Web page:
Critique of Ryan Robinson’s “The Regular Things”



The first thing that captured my attention of Ryan’s pieces was the layout that included a photo.  The photo helps to tell the story and provides a visual aspect to the story.  I had an idea of what the piece was about before I started to read.

The caption also helped to tie the photo in with the story.  Including the photo was a great idea, Ryan.

Audience Description

Ryan’s description of his audience was good.  Growing up in North Carolina, I have an appreciation for “Small-town America” and therefore appreciate Ryan’s story.  In the assignment, Andy mentioned thinking about what type of publication would your piece appear.  I believe that Ryan’s piece could easily be found in a magazine like Rowan Magazine that targets the people of Salisbury.


The tone of Ryan’s piece was very lighthearted.  I feel that it had an emotional element to help draw the reader into the story.  The piece pays homage to Ryan’s grandfather and readers are able to identify with this relationship.


“And what about you ‘shuga?” the raspy-voiced waitress always asked.

I loved the way Ryan used conversation throughout the piece to help create the scene.  The sentence above immediately made me think of a small country diner. I saw the waitress standing there with a pencil and pad chewing gum while she took down your order.  Calling him “shuga” tells the reader that it’s a small, southern town where people have strong accents.

“Hey Fred!”

“Hey Johnny—see you got some help with you this morning!”

“Sure do.”

This exchange here helps to prove the point Ryan made about his grandfather knowing everyone around town. He used the dialogue here to bring a point to life for the reader.  The dialogue helps move the story along and again helps set the scene.

In this sentence here, “Not a day went by where a shirt wasn’t pressed and stiff with starch,” it would have been nice to have a few descriptors here to describe the shirt.  How stiff was the shirt? Were they white blue or stripped?

In enjoyed Ryan’s description of his grandparents’ house.  I have an appreciation of older homes and loved the way Ryan described the home for the reader.  The description of the “creaky wooden staircase” is a great way to help the reader know that the house is very old.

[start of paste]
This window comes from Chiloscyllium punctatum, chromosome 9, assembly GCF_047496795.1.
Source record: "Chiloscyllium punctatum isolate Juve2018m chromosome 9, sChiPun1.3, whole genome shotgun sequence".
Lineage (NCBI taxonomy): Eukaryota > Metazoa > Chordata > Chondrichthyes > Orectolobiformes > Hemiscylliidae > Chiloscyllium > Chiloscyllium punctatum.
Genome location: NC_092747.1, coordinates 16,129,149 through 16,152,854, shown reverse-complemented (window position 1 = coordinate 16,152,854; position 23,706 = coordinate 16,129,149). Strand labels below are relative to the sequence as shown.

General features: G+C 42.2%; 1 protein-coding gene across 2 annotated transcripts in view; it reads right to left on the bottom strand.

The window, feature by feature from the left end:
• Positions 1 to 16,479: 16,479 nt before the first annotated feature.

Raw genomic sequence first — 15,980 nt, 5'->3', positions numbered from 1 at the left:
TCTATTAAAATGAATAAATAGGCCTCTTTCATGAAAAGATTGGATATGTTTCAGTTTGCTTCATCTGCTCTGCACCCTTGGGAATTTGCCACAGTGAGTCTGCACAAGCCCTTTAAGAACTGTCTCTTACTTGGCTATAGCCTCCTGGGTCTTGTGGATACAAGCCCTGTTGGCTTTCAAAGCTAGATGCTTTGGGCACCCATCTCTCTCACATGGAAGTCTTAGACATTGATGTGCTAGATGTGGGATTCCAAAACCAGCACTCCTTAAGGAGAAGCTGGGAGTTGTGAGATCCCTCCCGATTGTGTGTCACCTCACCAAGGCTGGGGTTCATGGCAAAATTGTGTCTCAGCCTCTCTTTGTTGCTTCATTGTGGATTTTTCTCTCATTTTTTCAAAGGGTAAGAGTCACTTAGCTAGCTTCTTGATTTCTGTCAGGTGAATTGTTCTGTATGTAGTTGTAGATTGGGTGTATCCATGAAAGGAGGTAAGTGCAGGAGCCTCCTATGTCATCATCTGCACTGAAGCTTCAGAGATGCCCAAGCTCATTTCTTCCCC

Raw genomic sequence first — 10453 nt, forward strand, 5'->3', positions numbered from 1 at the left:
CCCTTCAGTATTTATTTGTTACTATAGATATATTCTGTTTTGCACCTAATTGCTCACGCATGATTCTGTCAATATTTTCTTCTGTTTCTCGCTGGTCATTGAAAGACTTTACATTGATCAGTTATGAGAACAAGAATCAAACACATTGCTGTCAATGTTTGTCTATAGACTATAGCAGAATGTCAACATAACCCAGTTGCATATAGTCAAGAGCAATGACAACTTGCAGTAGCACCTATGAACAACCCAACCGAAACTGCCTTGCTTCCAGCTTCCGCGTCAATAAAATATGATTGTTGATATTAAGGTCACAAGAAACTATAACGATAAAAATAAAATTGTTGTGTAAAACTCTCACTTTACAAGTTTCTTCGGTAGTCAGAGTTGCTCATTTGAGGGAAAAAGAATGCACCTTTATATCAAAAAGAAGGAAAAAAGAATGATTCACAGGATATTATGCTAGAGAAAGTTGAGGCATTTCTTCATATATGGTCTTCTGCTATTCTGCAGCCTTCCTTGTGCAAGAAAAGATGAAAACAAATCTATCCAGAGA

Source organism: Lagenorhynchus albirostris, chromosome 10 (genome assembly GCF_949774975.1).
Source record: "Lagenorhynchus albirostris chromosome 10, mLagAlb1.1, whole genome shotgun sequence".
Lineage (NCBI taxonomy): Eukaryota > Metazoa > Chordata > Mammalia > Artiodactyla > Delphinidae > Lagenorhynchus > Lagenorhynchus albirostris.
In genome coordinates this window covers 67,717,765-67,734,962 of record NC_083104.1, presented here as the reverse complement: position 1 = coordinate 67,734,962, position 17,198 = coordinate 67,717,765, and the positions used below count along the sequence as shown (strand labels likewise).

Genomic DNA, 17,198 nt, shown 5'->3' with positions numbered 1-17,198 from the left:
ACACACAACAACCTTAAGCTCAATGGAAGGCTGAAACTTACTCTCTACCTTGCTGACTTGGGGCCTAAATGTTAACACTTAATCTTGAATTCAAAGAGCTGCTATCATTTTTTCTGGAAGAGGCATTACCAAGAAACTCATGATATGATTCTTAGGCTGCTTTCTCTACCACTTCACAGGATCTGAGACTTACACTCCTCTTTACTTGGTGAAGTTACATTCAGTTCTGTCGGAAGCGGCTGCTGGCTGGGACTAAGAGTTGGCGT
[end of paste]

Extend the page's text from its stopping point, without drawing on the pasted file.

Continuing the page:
Grammar and Style

Overall, the piece was well written.  From the very beginning of the piece, it is obvious what the story will be about. The lede is clear and the nut graph tells the reader exactly why the story is important.  The piece flowed really nicely and takes the reader through a typical Saturday that Ryan would have with his grandfather.

There were a couple of instances where Ryan used the same phrase twice, for instance, “Richards was the kind of place.”  This is just something to be mindful of.

Below are some edits of grammatical errors.  I too make these same mistakes and it helps to have a second set of eyes to review copy.  After looking at a piece for so long, it’s easy to miss things.

  • The following is just an excerpt from one re-occuring event in my life. [“Re-occuring should be recurring.]
  • Most trips were pretty normal as I became and expert in remembering his post office number and picked it out every time from all of the others (this was a pretty difficult task until about age 8.) [Should be “an” and not “and.”]
  • On one particular morning we saw several dogs that had hijacked the owners car while he was in the post office and had their paws on the wheel. [“Owners” is missing an apostrophe to indicate possession.]
  • I had to be about five at the time, but its a story he still tries to convince me is true. [“Its” is missing an apostrophe.]

There were a few sentences were words were missing.  I’ve included examples below for reference.

  • It was here that we’d spend the rest of the morning before heading back home, sometimes stopping at the local carwash and burger nearby.
  • Some days I would stay at home and play cards or go see movie with my grandmother, “Mimi”.

Active vs. Passive

The sentence below is in passive voice.  I’d switch it to active voice in order to make it easier for the reader.

Papa was always an early-riser, so most Saturdays I was awoken by him trying to quietly enter my room and wake me.

Watch for redundancies

My grandfather owns his own real estate appraisal business, and is the kind of man that will work until his very last day on this earth.


breakfast, grandfather, North Carolina, regular things, Salisbury, saturday mornings

Great use of tags here, Ryan.  I feel like these tags are relevant to the story and would help drive readers to your story.  The tags also give you an idea of where the story is set, what it’s about and who it is about.